Ainlee had been on the Newham social services file since her
birth in June 1999, but a year later, the case was closed against
the advice of health professionals. She was taken back into the
system five months before her death, but was not seen again.

Ainlee’s mother, Leanne Labonte, was jailed at the Old
Bailey last Friday and the child’s father Dennis Henry was
also jailed for 12 years.

Source:- The Observer Sunday 22 September page 13

Two babies were tortured to death – but no-one was
tried for murder

A two-page analysis looking at how police want the law changed
to remove the right to silence from parents who get away with
murder by pinning the blame on each other or colluding in a
fabricated story.

MPs are also calling for a shake up of the child protection
system. The couple were jailed for manslaughter after sustained
torture led to the death of the two-year-old girl.

Source:- The Sunday Telegraph 22 September page

First 50 ‘support police’ hit

The first 50 community support officers will begin patrolling
London today as part of the government’s drive to provide a
more visible official presence on the streets.

David Blunkett will announce that 27 of the 42 police forces in
England and Wales have decided to employ the new type of officer,
and that more than 1,000 will be introduced over the next few

The community support officers will be ale to issue fixed
penalty tickets for a range of anti social behaviour including
drunkenness, littering and graffiti, although they are not trained
police officers.

In the six pilot areas the new officers will also be able to
detain a suspect for 30 minutes until a sworn police officer

The detention powers will be tested for two years before it is
decided whether to roll the powers out nationally.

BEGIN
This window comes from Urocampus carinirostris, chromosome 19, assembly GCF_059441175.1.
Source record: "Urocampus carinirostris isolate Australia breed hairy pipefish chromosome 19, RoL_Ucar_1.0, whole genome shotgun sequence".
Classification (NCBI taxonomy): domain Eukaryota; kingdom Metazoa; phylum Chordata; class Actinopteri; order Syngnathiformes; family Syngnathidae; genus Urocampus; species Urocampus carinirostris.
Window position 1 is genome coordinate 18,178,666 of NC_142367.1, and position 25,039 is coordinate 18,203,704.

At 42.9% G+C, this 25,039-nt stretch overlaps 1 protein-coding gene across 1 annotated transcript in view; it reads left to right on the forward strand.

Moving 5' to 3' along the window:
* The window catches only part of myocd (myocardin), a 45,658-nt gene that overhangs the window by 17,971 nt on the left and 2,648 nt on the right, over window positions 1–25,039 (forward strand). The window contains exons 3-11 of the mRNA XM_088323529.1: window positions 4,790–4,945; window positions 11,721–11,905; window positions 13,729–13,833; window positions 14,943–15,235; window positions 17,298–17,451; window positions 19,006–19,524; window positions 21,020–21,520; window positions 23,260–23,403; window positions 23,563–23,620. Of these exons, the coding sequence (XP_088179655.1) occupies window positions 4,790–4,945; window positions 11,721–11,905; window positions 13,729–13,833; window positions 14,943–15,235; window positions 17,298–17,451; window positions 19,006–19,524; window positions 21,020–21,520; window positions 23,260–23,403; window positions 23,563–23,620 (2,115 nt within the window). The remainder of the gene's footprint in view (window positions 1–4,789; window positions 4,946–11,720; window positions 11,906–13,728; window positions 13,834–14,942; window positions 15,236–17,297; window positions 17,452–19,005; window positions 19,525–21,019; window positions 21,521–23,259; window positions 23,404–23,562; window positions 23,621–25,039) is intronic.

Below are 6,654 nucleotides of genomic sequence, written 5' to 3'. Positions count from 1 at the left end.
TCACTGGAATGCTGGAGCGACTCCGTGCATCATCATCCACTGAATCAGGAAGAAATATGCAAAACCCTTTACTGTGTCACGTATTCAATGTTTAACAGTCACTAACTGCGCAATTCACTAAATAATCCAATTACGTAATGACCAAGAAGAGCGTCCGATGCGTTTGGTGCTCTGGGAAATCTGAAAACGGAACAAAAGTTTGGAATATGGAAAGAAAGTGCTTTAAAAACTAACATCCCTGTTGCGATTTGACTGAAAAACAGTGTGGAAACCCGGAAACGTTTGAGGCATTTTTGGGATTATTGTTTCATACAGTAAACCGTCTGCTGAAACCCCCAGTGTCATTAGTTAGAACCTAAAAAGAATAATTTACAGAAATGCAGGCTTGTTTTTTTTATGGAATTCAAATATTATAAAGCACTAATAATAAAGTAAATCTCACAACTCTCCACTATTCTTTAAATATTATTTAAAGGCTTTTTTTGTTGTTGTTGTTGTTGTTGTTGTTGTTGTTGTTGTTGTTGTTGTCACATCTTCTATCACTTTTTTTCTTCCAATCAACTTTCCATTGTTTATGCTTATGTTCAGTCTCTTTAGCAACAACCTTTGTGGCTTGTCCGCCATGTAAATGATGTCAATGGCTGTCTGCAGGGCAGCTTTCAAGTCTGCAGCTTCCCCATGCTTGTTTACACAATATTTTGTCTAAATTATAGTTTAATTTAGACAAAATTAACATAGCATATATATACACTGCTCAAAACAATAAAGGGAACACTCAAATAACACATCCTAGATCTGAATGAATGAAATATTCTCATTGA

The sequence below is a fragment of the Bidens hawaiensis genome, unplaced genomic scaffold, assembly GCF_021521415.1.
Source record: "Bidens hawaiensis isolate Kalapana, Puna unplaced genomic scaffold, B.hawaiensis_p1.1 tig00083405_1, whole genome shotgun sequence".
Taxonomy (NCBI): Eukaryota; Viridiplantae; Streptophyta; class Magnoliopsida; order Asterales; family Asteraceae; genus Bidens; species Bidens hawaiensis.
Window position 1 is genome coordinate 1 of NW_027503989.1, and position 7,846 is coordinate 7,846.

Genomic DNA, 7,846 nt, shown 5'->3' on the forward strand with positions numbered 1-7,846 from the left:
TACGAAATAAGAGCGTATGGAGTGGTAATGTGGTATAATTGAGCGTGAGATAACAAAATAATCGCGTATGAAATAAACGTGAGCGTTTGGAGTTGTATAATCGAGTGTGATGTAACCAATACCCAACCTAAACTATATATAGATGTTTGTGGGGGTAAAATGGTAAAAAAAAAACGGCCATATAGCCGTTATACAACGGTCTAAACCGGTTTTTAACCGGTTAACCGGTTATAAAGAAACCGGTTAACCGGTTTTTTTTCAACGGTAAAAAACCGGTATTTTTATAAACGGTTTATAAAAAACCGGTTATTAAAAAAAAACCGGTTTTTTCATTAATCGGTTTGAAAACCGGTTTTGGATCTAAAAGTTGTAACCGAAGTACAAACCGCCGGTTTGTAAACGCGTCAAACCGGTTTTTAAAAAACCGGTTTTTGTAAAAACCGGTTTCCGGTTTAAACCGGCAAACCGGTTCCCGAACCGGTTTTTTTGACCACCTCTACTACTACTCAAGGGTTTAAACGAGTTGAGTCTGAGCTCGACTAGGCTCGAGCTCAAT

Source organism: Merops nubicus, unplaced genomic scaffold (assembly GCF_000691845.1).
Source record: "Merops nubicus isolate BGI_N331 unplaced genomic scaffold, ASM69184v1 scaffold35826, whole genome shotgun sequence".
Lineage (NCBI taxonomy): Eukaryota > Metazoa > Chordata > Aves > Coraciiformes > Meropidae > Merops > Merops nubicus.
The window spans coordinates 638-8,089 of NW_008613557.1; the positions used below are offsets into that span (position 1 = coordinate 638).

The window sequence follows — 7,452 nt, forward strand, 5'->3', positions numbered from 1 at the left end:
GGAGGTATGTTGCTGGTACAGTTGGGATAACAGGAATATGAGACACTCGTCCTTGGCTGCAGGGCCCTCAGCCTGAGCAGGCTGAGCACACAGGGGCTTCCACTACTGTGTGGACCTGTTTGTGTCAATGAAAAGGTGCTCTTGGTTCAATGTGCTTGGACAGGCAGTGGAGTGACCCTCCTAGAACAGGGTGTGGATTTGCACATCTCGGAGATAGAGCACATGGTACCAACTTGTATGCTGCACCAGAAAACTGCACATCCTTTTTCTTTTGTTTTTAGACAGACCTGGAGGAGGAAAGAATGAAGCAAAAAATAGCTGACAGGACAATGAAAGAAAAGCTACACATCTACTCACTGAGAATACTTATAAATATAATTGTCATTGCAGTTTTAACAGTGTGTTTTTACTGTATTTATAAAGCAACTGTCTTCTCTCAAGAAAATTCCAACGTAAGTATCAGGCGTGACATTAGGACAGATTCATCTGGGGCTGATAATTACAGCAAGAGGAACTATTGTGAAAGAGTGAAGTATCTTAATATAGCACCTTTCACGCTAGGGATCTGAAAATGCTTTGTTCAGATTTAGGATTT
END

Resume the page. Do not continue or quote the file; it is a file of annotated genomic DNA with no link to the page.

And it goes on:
Source:- The Guardian Monday 23 September page 8

Police look at cardinal’s role in child abuse

The leader of the Roman Catholic Church in England and Wales is
being investigated by police into whether he covered up sex abuse
by a paedophile who was later jailed for offences against

The allegations are from the 1980s when Cardinal Cormac
Murphy-O’Connor was bishop of Brighton and Arundel. They
centre on the case of Father Michael Hill who was moved from his
parish and made chaplain at Gatwick airport following complaints
about his conduct.

He was later jailed for five years for abusing a boy with
learning difficulties who he met at the airport. He was released
last year.

The Catholic Church in other western countries have made
accusations of a cover-up.

A Sussex police spokesperson said that following a complaint by
a member of the public, the force and the crown prosecution service
were “looking into the issues raised”.

Source:- The Guardian Monday 23 September page 12

Call for child porn arrests

The government was urged to give police extra money to fund an
operation to arrest thousands of internet pornography suspects
yesterday by a group of children’s charities.

Fewer than 100 people on a list of 7,272 Britons subscribing to
a US- based paedophile website network have been arrested since the
information was supplied to UK police a year ago.

Detectives believe they have adequate evidence to arrest more
than 2,000, but have been hindered by a lack of resources.

The Children’s Charities Coalition for Internet Safety
said it was concerned that the inquiry should not suffer further

Source:- Daily Telegraph Monday 23 September page

Hughes calls for all violent criminals to be

The Liberal Democrats will today call for new policies tackling
violent behaviour, child pornographers and drug dealers.

Home affairs spokesperson Simon Hughes will demand at the
party’s conference in Brighton that violent criminals be
jailed automatically.

He will also propose that anyone who is found guilty of
“violence against the individual” should be sent to prison, but
that other offenders should be kept out of jail except as a last

Dangerous drivers, hard drug dealers and people found guilty of